Another surveillance project funded by the EU’s FP7 project that crosses the line into the realm of the ridiculous, reported this week by the Daily Telegraph in the UK.

There’s not much that can be said about the aims of this project that hasn’t already been said by those cited in the article, which is reproduced in full below. Following the Telegraph article is a video report from

Telegraph logo

David Millward, Daily Telegraph, 5 April 2010 (click here for original article)

Airline passengers could have their conversations and movements monitored under a European Union project aimed at tackling terrorism.

Brussels is funding research at Reading University aimed at detecting suspicious behaviour on board aircraft.

It uses a combination of cameras, microphones, explosives detectors and a sophisticated computer system which would give a pilot early warning of any danger.

But the work has alarmed civil liberties campaigners who fear the growth of the surveillance state.

At present intelligent CCTV systems which monitor and analyse passenger behaviour using computer software are used in a number of airports across the world, including at Hong Kong and Washington DC. They are designed to pick up unusual or suspicious behaviour, such as a bag being abandoned.

Currently security on airplanes is mainly limited to a CCTV camera located by the cockpit.

But under the new system microphones would be installed and passenger conversations listened to for the first time. Suspect words and phrases would alert a monitoring system.

Simon Davies, director of Privacy International, said: “Audio airline surveillance is the line that must never be crossed in a high security environment. Passengers must already face intolerable intrusions and restrictions on their movements. The day the airlines install hidden microphones on planes is the day that all trust in the airlines is destroyed.”

But the research also alarmed Gus Hosein a lecturer at the London School of Economics. “This is getting out of control. An airplane is not a privacy free zone.”

The Reading team, headed by James Ferryman, have already conducted trials of the camera system on a British Aerospace plane and the computer system on a mock Airbus.

“What we are doing is extending technology which is already used at airports and railway stations and placing it on an aircraft,” Dr Ferryman said.

Cameras dotted around an aircraft would look out for the abnormal, such as several passengers entering a lavatory at the same time or individuals seeming agitated.

One option would be to allocate some seats to passengers whose behaviour has already raised concern at the airport, so they could be monitored on board.

Microphones would eavesdrop for anything which could suggest terrorist behaviour. Inside the lavatories explosives sniffers would detect if a bomb was being assembled.

All this information would be analysed by computer and if it spotted something untoward, the flight deck would be told instantly.

SAMURAI is a “next generation” CCTV system capable of identifying and tracking individuals “acting suspiciously” in crowded public spaces. The project has received €2.5 million in EU funding under the Fp7 security research programme.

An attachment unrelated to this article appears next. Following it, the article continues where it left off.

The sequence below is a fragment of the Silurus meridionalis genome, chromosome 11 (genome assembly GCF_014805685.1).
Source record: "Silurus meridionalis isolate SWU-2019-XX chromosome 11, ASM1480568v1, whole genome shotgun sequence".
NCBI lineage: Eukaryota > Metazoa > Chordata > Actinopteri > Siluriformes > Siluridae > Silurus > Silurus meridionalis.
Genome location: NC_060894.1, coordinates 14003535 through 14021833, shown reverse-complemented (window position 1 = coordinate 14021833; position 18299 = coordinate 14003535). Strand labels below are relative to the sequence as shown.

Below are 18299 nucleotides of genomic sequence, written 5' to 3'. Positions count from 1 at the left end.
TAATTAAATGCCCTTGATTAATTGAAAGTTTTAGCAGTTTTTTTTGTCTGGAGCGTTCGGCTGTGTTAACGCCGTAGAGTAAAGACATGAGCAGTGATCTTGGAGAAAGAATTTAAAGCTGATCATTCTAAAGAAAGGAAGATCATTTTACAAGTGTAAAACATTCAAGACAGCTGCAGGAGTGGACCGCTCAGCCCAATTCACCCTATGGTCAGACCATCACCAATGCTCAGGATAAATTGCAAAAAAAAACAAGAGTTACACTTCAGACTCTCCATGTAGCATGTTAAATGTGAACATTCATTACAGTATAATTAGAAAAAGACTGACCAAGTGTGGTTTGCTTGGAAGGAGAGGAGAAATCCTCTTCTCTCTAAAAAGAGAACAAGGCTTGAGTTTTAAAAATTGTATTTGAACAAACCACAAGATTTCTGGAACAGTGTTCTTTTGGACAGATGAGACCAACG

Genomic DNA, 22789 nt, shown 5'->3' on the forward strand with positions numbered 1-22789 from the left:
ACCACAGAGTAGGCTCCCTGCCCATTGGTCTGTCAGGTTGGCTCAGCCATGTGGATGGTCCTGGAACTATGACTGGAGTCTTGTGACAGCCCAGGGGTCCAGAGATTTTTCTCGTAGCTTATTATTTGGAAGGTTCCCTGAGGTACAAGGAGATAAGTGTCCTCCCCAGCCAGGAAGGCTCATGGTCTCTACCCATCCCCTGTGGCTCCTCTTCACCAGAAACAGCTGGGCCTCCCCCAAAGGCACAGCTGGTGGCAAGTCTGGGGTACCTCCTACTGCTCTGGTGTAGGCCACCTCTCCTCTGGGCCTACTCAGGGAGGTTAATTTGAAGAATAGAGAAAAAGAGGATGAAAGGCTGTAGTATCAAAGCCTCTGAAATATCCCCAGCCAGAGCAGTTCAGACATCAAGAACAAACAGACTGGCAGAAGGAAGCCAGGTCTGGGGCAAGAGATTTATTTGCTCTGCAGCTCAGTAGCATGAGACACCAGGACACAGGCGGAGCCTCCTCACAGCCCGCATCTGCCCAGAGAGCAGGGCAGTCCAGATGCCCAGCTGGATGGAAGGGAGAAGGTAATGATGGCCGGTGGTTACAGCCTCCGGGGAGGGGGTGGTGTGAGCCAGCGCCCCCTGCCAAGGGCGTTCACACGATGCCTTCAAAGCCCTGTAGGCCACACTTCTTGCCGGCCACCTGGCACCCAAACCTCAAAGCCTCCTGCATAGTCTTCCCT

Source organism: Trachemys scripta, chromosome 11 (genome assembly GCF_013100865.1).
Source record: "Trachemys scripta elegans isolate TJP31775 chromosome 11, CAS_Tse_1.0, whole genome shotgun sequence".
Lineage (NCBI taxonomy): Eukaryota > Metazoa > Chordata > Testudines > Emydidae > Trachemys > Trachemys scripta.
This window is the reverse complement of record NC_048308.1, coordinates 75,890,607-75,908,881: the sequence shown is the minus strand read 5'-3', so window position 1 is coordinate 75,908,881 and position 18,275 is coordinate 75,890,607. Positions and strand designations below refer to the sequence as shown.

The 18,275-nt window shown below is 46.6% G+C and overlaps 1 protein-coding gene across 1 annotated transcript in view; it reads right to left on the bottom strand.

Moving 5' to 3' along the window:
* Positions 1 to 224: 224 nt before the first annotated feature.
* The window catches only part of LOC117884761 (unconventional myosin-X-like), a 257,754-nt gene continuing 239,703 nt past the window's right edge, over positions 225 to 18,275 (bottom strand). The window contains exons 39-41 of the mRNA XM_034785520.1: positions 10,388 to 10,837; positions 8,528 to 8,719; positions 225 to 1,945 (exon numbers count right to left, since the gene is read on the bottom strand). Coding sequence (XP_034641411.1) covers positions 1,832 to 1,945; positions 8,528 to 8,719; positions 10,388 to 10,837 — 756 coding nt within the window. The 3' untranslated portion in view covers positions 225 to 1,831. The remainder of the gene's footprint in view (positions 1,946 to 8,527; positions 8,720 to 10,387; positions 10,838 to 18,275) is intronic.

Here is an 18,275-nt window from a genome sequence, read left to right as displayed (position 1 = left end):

Unlike its ninja namesake, SAMURAI uses computer algorithms to profile people’s behaviour. The system also claims to learn about how people “usually behave” in the environments where “smart CCTV” is deployed. As SAMURAI researchers explained to New Scientist magazine, the system “is designed to issue alerts when it detects behaviour that differs from the norm, and adjusts its reasoning based on feedback. So an operator might reassure the system that the person with a mop appearing to loiter in a busy thoroughfare is no threat. When another person with a mop exhibits similar behaviour, it will remember that this is not a situation that needs flagging up”.

Here’s the demonstration video:

The project is led by Queen Mary’s University in London. Partners in the EU-funded SAMURAI consortium include BAA, the Spanish-owned British airports group, UK Defence contractor Waterfall Solutions Ltd., and Elsag Datamat, the surveillance-tech subsidiary of Italian arms giant Finmeccanica.

For more information see: SAMURAI project website and “Smart CCTV learns to spot suspicious types” (New Scientist, 15.12.2009).

In November 2009, the International Society of Military Sciences held its first annual conference on the theme of “Security in 2020 in a Multi Polar World”. The Society was established “to further research and academic education in military arts and sciences in the broadest sense”.

Here’s some ‘highlights’ from the conference:

  • Painless war: An illusory pipe-dream or a practice-based development? [Col. (ret.) Dr. Jan van Angeren (Netherlands Defence Academy]: There is a lot of attention from western media for the enemy’s pain (collateral damage, civilian casualties). Therefore, military forces are less inclined to inflict “pain” and more careful how to inflict it (e.g. precision bombardments etc.). There is a need for force in war, not only to defeat the enemy but to hurt (punish) him and to threaten him with. Because of the need of force in war and our disinclination to use it, our credibility to engage in coercive strategies is undermined.